Initiatives recently announced by the Kasich administration to address the algae problem that creates poisonous toxins in Lake Erie are welcome and constitute an indicator that the problem, which shut down Toledo's drinking water supply for several days, is taken seriously at the state level.
The initiative includes $150 million for low-interest loans for the improvement of local drinking water and wastewater treatment facilities and for the reconfirming of a single statewide testing protocol for the microcystin toxin approved by the Ohio Environmental Control Agency and the U.S. Environmental Control Agency. It also includes $1 million set aside for local water systems for testing equipment and training and for testing support from the Ohio EPA's lab for any system that requests it.
The initiative includes support for agriculture of $1.25 million for farmers to plant cover crops or install controlled drainage devices that protect against nutrient runoff and help support water quality. It also sets aside $2 million for those Ohio universities that are doing research on the algae blooms.
A nutrient reduction program for agriculture will be operated through the Ohio Clean Lakes Initiative for acreage mostly in Northwest Ohio which is part of the Maumee River watershed, the principal contributor to the Lake Erie algae problem. An earlier Ohio Phosphorus II Task Force report highlighted cover crops and controlled drainage structures as effective strategies for managing nutrients, and these practices will be targeted by the new $1.25 million effort.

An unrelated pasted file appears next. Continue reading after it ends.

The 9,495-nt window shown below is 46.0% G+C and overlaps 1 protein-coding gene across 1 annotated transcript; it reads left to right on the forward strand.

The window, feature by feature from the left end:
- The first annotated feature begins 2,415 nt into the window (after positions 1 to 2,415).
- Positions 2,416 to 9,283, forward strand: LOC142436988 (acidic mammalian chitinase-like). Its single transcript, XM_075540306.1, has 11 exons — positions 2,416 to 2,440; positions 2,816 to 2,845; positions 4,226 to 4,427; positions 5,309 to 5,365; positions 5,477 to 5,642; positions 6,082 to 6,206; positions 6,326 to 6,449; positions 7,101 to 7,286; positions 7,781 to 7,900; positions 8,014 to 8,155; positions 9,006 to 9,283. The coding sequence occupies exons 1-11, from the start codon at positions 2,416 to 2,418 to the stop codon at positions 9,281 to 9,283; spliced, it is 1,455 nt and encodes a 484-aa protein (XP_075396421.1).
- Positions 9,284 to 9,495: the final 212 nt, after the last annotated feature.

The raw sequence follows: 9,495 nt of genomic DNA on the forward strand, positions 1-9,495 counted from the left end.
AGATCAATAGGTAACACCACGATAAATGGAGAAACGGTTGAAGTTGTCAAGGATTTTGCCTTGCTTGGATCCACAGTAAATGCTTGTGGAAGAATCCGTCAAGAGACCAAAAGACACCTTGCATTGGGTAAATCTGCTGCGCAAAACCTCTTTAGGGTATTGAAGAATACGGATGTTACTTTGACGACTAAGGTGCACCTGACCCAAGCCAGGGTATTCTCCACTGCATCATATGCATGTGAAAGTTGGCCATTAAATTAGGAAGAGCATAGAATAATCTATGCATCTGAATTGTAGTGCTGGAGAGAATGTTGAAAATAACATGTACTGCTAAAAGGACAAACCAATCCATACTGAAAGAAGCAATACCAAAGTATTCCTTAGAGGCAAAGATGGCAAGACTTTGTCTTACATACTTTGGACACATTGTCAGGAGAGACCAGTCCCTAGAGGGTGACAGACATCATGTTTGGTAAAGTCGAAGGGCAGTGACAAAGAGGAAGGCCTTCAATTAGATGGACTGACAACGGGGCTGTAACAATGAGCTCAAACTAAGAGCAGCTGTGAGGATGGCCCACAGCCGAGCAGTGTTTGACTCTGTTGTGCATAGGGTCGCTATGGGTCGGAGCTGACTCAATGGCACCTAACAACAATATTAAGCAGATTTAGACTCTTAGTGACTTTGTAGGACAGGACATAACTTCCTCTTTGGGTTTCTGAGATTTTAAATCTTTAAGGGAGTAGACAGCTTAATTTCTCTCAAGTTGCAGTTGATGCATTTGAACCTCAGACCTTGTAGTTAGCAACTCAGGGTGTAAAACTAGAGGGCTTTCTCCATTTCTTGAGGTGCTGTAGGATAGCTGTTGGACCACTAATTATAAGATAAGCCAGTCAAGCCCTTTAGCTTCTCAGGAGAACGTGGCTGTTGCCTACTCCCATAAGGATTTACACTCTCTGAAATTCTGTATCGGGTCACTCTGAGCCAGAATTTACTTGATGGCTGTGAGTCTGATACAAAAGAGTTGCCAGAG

It has been established that cover crops improve soil health and decrease runoff and some crops even store nutrients in the soil, thereby, reducing the need for as much fertilizer in the spring. It has been shown that controlled drainage structures and blind tile inlets are also especially effective as they reduce runoff and result in less nutrient loading into the watershed.
So many counties rely on Lake Erie as their source of drinking water and even Portage County relies on Erie as a backup source of water for systems in Streetsboro and Aurora. A precious resource, Lake Erie needs to be protected and these recently announced Kasich administration programs are laudable in that context.